This write up is amazing. I ended up doing something similar, deflating the lumbar support all the way then innediately removing the power to the inflation motor, but it essentially made no difference. I'm considering doing what you did this weekend.So I ended up taking my driver's seat apart so I can see what was going on with the lumbar support. As some others have said in this thread, it seemed like the seats were more comfortable with no lumbar at delivery, and then, after playing around with the lumbar support, now it seems worse with more lumbar, and you're not able to fully deflate the lumbar as to what it was (no lumbar at all) at delivery.
In order to get at the innards of the seat, you have to remove the rear plastic clamshell cover. To remove this, you have to remove the headrest, as the chrome metal posts hold the clamshell cover in place. Although the headrest looks to not be removable, it is, and can be done rather simply. I followed this video below:
Basically, there's 2 metal clips on the left side of each post that you have to push and hold left, then once done, you can remove the headrest.
Once the headrest is removed, sitting in the back seat, put your fingers between the top of the back of the seat and the clamshell cover, then pull it out towards you. The bottom of the clamshell cover is kind of hinged at the bottom of the seat, so it'll just plop onto your legs.
Once this is opened, you can see the inside of the seat back, which includes a large yellow plastic piece. This piece has a air bladder inflator (grey metal box), which has several air tubes coming out of it...in my car, I had a green and a blue air tube. These are what inflates each of the air bladders, which are behind the yellow plastic piece. I was able to slide my hand from the top of the yellow plastic piece down between that and the seatback foam and feel the air bladders. They were fully deflated. To confirm the buttons were working correctly, I had my son press the top button, and the bottom button. The top and the bottom bladders inflated respectively. I then had him delfate them, and they deflated fully. Pressing the forward button appeared to inflate both bladders simultaneously. Again, by pressing the back button, both deflated as expected.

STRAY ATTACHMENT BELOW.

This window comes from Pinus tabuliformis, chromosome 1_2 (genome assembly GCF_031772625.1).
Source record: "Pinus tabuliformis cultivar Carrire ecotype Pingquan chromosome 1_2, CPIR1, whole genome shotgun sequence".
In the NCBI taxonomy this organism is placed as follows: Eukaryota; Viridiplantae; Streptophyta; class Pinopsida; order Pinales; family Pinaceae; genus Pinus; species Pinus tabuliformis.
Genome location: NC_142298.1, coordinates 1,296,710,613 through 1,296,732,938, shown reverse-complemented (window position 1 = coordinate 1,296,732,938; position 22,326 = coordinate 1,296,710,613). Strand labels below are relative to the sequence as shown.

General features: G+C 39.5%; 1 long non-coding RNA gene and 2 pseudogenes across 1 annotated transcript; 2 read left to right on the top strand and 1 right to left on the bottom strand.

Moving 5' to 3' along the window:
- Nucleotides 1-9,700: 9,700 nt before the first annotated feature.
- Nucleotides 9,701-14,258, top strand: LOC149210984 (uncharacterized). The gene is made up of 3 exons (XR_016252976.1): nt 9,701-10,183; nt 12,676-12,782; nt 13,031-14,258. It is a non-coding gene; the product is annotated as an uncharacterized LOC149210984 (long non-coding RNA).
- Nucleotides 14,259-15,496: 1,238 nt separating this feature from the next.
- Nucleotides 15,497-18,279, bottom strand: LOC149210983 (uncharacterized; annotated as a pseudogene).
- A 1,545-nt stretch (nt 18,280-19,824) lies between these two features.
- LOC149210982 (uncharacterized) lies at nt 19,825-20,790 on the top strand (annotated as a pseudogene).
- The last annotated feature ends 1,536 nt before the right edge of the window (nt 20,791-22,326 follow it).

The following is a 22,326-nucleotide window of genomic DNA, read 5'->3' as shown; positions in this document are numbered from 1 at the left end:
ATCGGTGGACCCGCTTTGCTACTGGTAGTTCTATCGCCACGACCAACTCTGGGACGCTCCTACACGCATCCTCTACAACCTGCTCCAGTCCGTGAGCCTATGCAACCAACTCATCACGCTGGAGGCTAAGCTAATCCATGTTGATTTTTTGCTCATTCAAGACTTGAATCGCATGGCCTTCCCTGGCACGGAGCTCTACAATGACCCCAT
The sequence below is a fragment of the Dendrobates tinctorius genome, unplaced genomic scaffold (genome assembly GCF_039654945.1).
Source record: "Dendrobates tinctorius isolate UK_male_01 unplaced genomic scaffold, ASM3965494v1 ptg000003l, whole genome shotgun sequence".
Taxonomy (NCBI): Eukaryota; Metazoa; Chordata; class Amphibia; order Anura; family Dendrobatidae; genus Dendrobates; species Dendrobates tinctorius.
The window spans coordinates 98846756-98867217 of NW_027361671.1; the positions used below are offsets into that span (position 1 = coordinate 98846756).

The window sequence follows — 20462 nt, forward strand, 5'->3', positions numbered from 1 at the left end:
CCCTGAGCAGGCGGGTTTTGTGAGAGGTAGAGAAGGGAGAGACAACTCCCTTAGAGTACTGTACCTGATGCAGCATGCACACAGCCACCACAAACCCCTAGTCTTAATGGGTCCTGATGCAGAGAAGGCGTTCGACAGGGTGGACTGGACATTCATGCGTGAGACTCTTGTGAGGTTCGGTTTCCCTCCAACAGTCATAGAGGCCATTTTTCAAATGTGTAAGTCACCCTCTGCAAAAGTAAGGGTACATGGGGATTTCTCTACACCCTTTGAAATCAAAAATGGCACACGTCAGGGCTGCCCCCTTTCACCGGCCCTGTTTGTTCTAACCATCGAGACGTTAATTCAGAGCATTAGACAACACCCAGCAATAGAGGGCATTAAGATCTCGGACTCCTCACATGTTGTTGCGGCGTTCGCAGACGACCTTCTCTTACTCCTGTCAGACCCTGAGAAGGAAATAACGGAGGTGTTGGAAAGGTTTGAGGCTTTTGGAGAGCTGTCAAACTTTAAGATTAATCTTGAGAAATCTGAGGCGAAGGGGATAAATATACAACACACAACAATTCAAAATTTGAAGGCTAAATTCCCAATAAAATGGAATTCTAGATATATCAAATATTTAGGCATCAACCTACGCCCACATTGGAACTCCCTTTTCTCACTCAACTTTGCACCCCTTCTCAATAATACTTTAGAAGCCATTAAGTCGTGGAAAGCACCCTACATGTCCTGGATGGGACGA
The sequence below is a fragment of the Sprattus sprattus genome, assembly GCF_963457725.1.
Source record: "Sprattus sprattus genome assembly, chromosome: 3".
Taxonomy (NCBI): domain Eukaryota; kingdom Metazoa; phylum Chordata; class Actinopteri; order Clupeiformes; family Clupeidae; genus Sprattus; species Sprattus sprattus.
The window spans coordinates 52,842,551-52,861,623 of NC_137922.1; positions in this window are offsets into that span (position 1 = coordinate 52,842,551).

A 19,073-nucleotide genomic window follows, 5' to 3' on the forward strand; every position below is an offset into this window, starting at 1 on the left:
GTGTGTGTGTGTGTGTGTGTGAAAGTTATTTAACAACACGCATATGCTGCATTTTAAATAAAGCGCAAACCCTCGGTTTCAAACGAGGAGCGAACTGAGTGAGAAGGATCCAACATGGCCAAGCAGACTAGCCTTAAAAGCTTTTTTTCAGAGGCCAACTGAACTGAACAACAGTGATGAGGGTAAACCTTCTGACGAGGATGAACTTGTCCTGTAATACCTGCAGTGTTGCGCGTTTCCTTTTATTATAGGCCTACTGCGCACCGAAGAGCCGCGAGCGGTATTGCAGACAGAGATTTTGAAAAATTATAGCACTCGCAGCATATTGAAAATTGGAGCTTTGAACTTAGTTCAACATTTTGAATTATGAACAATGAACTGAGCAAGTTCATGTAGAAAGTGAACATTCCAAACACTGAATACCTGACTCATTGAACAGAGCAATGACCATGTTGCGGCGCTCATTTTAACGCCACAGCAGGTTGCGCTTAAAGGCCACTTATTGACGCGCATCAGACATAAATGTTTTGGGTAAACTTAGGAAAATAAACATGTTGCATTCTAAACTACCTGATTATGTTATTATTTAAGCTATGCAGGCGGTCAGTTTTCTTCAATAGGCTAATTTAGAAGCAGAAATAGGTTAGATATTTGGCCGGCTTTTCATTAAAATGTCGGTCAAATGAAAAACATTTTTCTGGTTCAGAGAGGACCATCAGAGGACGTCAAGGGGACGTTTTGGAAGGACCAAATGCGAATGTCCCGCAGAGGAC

So my issue wasn't what I thought....that the bladders did not fully deflate. Nor was the issue that they fully deflated, then partially automatically inflated again.
It now appeared that the issue with my seat is that by default, it's designed with too much lumbar. I had to somehow reduce this.
I started out by pulling at the two slanted black metal rods that come from the top and go into the yellow plastic. They are pretty stiff, but I managed to reduce their tension on the seatback foam significantly; hence less pressure on my back. By sitting in the driver's seat before and then after, I noticed a bit of difference. Still, this didn't really affect the lumbar area too much, as the lumbar area is lower in the seat.
I then had my son put his hands on the left and right side of the yellow plastic piece about mid-way down, and pull it back towards him as much as he could. With me in the driver's seat, I finally found the seat perfectly comfortable !! Once he released, it was back to too much lumbar. So I needed to figure out a way to keep the pullback tension that he was doing to being permanent.